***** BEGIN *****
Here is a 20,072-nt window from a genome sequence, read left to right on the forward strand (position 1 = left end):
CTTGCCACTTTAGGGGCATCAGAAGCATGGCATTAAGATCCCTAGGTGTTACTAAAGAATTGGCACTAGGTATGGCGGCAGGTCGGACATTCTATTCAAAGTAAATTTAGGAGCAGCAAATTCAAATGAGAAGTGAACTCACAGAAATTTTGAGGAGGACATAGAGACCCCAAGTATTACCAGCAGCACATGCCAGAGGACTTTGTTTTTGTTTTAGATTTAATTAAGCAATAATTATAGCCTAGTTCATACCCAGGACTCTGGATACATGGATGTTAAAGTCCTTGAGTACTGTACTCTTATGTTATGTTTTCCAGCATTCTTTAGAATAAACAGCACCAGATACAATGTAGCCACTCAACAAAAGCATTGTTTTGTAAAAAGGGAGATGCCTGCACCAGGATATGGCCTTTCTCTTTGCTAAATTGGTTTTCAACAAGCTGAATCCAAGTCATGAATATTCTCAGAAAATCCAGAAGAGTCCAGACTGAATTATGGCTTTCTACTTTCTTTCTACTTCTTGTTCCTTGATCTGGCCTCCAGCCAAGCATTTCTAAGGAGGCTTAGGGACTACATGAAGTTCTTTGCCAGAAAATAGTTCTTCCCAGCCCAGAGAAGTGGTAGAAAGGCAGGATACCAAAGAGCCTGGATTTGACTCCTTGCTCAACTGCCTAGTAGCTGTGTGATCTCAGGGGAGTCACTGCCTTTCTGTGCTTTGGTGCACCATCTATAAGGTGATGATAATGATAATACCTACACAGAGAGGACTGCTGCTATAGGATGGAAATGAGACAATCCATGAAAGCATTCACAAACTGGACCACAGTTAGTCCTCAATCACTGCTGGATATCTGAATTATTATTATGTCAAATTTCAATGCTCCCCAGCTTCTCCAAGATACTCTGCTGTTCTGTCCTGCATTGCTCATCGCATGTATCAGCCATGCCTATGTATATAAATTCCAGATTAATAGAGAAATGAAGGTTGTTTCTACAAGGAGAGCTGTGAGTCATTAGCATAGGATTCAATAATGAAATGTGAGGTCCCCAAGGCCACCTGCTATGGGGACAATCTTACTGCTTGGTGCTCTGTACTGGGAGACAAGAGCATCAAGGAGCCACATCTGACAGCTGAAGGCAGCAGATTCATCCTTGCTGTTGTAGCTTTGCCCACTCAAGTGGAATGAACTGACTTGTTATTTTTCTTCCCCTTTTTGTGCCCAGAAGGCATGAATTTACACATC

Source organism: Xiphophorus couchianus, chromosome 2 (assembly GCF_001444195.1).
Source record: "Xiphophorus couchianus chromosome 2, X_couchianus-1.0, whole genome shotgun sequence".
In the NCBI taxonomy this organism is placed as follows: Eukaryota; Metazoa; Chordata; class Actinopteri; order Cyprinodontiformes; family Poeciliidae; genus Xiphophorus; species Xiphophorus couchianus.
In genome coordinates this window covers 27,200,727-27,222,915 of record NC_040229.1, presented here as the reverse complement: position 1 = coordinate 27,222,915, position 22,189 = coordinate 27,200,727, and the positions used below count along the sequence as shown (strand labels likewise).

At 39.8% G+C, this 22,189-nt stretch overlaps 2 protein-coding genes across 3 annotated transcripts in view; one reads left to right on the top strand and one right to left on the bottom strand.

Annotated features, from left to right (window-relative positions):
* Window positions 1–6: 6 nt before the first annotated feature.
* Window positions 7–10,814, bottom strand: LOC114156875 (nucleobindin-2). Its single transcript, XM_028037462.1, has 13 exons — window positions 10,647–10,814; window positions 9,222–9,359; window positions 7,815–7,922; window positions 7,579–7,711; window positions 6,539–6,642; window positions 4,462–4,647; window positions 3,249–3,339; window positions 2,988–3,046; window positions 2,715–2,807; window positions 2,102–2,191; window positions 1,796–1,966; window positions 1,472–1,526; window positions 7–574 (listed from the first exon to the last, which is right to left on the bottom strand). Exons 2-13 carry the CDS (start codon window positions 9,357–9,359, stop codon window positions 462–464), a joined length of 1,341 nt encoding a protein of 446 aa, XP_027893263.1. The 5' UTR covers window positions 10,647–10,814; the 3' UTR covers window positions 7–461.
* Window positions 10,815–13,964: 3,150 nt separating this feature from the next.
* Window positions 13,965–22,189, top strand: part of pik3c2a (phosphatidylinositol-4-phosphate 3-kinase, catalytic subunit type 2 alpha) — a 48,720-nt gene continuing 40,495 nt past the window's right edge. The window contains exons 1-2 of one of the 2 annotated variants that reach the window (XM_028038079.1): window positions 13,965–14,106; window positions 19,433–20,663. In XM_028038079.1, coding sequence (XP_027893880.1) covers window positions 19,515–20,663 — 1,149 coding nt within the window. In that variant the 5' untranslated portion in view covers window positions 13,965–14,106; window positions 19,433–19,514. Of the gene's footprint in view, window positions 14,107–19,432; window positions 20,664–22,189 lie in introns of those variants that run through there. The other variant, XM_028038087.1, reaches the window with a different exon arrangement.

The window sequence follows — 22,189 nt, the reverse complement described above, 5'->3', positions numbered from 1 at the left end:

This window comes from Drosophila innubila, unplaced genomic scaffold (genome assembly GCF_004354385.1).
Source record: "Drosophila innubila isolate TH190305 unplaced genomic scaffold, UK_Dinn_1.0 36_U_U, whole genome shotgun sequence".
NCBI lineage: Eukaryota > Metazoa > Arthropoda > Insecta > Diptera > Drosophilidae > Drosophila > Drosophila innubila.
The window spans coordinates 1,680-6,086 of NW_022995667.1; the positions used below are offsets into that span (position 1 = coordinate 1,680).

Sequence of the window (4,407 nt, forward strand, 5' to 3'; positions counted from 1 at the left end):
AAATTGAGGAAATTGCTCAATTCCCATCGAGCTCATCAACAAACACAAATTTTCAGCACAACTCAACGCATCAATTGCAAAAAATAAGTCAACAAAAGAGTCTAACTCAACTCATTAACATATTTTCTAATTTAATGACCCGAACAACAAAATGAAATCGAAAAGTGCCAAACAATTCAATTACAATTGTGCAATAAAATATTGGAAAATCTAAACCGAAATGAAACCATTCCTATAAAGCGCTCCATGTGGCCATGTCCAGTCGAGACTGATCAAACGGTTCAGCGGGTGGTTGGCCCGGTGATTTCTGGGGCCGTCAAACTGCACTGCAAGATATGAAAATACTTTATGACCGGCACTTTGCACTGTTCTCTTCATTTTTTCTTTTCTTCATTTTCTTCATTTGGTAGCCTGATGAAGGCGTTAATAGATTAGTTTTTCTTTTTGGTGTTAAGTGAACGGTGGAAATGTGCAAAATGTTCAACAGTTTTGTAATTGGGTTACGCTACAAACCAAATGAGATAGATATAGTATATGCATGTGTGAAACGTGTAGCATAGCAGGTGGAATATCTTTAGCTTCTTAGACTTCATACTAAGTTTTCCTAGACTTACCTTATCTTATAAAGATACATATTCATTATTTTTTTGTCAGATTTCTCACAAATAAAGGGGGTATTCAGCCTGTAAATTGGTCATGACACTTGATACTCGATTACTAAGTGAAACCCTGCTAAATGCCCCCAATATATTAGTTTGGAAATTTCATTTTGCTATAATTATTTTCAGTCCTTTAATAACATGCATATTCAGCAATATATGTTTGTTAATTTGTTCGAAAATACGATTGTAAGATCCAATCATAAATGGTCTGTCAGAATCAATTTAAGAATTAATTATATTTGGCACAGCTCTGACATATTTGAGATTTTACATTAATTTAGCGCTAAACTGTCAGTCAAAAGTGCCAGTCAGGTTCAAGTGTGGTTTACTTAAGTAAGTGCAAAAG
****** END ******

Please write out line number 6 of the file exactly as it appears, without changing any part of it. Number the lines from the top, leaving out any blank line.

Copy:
In genome coordinates this window covers 27,200,727-27,222,915 of record NC_040229.1, presented here as the reverse complement: position 1 = coordinate 27,222,915, position 22,189 = coordinate 27,200,727, and the positions used below count along the sequence as shown (strand labels likewise).